Beach Morning was originally written on April 14, 2003 with a working title of Awakening Early. The original prompt for this story, “When I awoke the next morning…”, came from the first edition of A Writer’s Book of Days, Copyright © 1999 by Judy Reeves, New World Library. My story over time and six revisions has morphed into Beach Morning. The final revision took place in June of 2012 in preparation for publication in the 2012, Tall Tales and Short Stories, anthology.
This story was written as a first person point of view memoir of my remembrances of family vacations during the early 1950s at the “Point”, also known as Cape May Point, New Jersey. In part, the story was an exercise in using the senses to enhance the descriptions. As more and more details were added, I could no longer call it a memoir. I had added bits and pieces of fiction to the writing. However, the overall story is about my memories of the place, the feel, the taste, the sounds that make up the beach at the “Point”. Not only have these memories found there way into the story, but over the years they have served as background material for many of my dreams.
I’m sure that most of the sights, sounds and tastes in the air haven’t changed. Though there is one significant exception to this: the winds no longer carry the sickening odor of rotten eggs that used to accompany the winds that came from the old Manganese plant that once stood near the Cape May Canal.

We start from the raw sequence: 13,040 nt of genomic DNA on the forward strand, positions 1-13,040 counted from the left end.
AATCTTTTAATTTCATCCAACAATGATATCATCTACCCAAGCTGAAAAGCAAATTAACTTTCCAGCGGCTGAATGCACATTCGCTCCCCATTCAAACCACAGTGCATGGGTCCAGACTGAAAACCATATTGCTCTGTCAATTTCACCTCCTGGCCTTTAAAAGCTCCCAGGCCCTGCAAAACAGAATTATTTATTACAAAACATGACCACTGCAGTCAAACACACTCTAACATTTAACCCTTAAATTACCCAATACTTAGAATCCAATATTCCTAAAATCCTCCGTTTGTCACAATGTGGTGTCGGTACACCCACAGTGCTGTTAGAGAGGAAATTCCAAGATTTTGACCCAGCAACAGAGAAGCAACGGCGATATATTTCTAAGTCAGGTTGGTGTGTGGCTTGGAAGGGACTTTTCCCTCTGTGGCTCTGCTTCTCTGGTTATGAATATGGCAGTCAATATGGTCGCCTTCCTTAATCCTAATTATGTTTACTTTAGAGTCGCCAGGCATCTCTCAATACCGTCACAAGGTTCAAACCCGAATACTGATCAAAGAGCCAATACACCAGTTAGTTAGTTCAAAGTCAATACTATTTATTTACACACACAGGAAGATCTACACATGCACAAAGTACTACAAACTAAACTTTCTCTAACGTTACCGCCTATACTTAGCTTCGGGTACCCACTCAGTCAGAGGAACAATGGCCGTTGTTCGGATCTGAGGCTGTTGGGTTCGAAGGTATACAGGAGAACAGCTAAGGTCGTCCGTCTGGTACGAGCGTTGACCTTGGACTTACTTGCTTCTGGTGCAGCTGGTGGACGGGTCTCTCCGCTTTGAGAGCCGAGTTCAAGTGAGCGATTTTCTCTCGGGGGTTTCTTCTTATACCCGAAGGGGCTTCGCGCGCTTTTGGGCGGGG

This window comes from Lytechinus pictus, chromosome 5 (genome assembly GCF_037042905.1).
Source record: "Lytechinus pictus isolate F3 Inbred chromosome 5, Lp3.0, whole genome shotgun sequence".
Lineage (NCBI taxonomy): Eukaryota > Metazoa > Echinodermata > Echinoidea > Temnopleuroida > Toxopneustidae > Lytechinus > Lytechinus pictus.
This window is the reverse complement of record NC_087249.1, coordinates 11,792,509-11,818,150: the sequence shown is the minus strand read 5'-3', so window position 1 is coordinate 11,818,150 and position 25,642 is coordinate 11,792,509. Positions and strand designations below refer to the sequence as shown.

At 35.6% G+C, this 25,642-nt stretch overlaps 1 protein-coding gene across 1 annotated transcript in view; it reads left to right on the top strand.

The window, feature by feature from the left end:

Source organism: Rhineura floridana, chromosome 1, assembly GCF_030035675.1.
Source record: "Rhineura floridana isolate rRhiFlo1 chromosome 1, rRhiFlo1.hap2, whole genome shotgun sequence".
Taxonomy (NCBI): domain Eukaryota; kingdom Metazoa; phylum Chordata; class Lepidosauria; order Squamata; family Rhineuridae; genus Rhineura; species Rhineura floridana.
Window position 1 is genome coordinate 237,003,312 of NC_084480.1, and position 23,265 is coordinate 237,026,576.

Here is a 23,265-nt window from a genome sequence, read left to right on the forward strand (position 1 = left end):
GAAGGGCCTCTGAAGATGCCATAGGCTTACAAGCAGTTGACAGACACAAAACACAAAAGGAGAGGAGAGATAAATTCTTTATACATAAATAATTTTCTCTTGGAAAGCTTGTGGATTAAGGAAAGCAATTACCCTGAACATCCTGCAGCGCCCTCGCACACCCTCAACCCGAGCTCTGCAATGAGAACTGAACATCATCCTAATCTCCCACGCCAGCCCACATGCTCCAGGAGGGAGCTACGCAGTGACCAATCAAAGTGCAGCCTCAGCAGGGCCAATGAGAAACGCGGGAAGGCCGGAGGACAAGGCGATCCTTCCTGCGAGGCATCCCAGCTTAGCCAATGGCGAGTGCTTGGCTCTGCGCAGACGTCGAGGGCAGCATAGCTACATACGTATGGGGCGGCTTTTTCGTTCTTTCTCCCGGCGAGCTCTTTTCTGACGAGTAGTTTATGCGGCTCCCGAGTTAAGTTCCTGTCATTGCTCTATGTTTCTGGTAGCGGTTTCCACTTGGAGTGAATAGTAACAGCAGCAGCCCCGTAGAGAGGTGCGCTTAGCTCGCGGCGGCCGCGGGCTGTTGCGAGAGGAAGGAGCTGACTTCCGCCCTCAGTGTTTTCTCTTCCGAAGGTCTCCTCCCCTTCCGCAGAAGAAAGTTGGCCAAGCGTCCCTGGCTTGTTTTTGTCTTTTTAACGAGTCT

One of the things I sorely miss is that now no one is permitted to walk upon the sand dunes. They have been fenced off from the public, and there are large signs that warn off anyone planning to frolic upon them. The Corp of Engineers has bolstered the dunes in an effort to protect the borough from the onslaught of the seas kicked up by raging storms that are all too often a threat.
Before the dunes were protected, and they in turn protected the town, my uncle Paul Duffield and his wife Lillian, who resided close by the Delaware River side of the “Point” told me of one particular disturbing sight. There was a time, many years ago when the tide was out, that you could see a stop sign poking above the chop some 200 yards out into the Delaware Bay. It was the only remnant of a neighborhood that had disappeared during a nor’easter some years before.